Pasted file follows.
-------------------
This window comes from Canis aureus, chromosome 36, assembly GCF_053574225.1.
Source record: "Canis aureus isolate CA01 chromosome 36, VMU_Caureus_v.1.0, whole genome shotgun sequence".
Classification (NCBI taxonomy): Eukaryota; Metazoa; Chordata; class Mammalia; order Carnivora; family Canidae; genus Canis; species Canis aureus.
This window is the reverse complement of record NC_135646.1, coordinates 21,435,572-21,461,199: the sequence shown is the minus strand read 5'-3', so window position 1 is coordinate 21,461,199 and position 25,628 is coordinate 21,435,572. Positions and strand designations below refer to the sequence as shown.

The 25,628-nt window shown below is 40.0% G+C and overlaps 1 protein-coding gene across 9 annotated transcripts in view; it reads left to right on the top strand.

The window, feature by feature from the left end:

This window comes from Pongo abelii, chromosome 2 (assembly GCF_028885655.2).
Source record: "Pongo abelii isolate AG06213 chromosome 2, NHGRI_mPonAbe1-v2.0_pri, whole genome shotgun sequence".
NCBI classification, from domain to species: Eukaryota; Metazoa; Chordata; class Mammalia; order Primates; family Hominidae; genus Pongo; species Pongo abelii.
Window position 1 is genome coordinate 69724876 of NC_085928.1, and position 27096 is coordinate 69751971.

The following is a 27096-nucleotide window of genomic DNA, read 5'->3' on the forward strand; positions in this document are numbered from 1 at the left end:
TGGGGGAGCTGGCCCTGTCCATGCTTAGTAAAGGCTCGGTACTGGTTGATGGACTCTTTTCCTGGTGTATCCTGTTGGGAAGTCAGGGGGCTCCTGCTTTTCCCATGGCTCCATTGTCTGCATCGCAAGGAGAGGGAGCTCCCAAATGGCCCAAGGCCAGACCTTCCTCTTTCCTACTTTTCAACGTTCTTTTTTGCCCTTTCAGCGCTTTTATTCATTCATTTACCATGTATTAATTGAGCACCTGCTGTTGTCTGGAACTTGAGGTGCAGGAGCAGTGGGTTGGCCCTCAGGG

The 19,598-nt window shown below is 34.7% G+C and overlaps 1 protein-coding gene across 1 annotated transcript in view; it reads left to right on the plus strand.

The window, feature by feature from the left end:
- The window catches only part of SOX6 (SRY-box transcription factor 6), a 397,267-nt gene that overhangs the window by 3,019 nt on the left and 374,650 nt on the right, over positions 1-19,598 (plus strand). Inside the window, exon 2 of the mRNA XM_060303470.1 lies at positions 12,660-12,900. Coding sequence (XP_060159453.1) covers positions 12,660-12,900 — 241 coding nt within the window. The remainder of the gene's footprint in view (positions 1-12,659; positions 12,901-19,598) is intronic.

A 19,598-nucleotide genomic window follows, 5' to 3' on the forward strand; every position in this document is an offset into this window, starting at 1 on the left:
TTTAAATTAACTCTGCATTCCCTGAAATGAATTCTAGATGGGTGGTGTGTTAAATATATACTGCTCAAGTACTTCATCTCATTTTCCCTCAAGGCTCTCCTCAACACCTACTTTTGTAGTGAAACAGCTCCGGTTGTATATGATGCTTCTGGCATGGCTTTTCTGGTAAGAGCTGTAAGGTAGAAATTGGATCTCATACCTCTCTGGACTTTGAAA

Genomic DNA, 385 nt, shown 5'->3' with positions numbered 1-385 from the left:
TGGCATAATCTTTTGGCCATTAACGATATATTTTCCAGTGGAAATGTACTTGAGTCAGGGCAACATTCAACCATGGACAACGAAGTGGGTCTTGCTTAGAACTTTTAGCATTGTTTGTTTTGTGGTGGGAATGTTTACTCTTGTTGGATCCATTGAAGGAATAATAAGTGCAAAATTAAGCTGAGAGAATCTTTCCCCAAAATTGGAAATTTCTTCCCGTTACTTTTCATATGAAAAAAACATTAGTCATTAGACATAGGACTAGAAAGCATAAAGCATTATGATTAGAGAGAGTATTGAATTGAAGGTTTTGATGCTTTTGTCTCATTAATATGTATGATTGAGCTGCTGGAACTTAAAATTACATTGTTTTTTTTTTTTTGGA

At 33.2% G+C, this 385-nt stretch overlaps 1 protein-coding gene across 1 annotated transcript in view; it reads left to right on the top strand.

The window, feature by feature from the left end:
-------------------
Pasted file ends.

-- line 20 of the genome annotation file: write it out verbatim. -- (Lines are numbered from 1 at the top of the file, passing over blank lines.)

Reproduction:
At 33.2% G+C, this 385-nt stretch overlaps 1 protein-coding gene across 1 annotated transcript in view; it reads left to right on the top strand.